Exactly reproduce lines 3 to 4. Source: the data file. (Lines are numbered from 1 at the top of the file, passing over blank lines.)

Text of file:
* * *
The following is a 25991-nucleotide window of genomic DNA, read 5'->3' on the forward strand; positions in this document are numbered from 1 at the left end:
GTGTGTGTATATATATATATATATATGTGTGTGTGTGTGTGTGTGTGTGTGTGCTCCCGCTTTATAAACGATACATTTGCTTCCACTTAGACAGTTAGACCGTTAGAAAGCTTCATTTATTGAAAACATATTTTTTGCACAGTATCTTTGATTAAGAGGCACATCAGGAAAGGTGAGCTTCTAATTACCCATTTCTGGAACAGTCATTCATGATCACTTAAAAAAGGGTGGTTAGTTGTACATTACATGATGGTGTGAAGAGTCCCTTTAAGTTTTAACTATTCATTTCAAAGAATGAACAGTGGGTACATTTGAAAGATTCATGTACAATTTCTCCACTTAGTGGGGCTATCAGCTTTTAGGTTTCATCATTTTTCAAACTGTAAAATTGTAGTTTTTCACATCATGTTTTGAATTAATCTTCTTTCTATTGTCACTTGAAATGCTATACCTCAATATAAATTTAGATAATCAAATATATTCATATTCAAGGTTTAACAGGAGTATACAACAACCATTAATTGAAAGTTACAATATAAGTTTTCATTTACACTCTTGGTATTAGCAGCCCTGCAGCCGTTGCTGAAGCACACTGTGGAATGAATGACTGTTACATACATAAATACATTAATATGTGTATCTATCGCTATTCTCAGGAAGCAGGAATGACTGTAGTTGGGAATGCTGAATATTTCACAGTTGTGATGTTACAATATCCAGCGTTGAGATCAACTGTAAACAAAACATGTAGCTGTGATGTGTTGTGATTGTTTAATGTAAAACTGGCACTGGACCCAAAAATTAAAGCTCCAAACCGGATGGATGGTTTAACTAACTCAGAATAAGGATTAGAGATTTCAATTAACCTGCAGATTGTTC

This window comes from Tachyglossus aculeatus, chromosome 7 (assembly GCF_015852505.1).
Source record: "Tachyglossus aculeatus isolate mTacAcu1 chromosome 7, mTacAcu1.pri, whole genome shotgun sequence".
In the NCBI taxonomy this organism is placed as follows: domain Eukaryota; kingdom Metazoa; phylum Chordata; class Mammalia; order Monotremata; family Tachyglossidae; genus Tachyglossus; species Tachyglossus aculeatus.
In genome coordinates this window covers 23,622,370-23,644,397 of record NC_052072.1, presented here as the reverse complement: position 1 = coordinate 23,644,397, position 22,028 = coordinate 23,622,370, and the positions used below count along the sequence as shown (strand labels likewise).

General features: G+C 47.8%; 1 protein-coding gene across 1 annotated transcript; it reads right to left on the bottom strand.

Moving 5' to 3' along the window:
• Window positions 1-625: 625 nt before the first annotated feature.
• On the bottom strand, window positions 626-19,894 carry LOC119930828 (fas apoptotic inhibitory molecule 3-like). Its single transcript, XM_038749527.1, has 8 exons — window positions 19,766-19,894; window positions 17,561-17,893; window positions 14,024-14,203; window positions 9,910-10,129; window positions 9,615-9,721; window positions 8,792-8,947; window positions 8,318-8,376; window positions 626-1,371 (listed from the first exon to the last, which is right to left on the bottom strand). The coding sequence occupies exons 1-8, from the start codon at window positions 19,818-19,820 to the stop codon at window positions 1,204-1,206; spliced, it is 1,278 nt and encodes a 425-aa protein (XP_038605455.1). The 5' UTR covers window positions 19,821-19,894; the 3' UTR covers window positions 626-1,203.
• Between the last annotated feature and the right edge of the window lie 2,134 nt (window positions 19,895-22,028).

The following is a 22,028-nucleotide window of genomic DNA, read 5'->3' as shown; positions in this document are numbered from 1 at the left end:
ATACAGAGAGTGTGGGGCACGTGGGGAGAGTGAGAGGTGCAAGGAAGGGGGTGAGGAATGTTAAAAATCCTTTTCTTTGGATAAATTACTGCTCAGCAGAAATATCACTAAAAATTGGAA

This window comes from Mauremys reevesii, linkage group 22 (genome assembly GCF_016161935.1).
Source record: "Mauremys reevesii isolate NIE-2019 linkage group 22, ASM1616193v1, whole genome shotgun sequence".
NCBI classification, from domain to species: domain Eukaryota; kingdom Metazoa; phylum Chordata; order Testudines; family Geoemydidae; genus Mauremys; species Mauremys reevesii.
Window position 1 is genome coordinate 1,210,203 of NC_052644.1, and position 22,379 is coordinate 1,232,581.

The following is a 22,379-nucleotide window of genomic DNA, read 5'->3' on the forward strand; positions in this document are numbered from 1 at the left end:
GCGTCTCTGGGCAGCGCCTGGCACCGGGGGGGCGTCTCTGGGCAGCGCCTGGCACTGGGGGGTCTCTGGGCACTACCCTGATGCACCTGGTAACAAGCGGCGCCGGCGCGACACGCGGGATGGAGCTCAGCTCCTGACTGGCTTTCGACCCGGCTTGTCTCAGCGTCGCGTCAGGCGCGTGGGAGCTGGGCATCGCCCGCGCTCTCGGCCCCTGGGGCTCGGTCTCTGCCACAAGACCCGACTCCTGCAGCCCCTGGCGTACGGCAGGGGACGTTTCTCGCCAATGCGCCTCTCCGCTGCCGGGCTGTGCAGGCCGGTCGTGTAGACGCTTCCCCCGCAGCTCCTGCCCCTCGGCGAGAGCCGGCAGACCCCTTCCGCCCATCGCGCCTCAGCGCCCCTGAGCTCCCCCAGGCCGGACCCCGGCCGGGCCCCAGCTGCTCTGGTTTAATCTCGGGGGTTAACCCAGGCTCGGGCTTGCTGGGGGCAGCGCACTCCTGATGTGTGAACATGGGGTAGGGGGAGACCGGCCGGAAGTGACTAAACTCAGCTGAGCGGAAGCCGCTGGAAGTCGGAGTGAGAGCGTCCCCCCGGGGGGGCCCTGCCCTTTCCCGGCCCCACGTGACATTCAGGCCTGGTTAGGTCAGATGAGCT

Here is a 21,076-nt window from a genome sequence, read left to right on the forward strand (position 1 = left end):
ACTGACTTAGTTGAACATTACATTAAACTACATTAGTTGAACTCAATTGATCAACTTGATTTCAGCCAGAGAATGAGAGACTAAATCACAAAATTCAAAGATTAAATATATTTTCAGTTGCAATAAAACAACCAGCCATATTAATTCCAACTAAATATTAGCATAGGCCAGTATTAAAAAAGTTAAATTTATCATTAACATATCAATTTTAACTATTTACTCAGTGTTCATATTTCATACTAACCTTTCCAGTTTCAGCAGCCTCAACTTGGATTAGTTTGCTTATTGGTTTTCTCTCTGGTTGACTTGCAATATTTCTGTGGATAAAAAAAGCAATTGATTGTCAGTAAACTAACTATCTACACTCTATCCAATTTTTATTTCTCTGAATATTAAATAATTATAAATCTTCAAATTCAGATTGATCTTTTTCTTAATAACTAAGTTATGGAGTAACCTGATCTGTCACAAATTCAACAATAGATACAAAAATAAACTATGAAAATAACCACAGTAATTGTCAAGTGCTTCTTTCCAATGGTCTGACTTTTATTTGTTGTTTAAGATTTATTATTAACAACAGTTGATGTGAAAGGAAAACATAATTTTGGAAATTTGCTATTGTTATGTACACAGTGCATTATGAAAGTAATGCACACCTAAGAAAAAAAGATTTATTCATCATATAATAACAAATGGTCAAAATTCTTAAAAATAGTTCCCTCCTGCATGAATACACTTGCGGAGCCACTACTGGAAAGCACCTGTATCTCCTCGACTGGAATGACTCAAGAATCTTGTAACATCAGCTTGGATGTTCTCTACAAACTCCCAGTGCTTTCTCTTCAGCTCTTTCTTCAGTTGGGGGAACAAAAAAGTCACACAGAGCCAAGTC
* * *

This window comes from Tachyglossus aculeatus, chromosome 7 (assembly GCF_015852505.1).
Source record: "Tachyglossus aculeatus isolate mTacAcu1 chromosome 7, mTacAcu1.pri, whole genome shotgun sequence".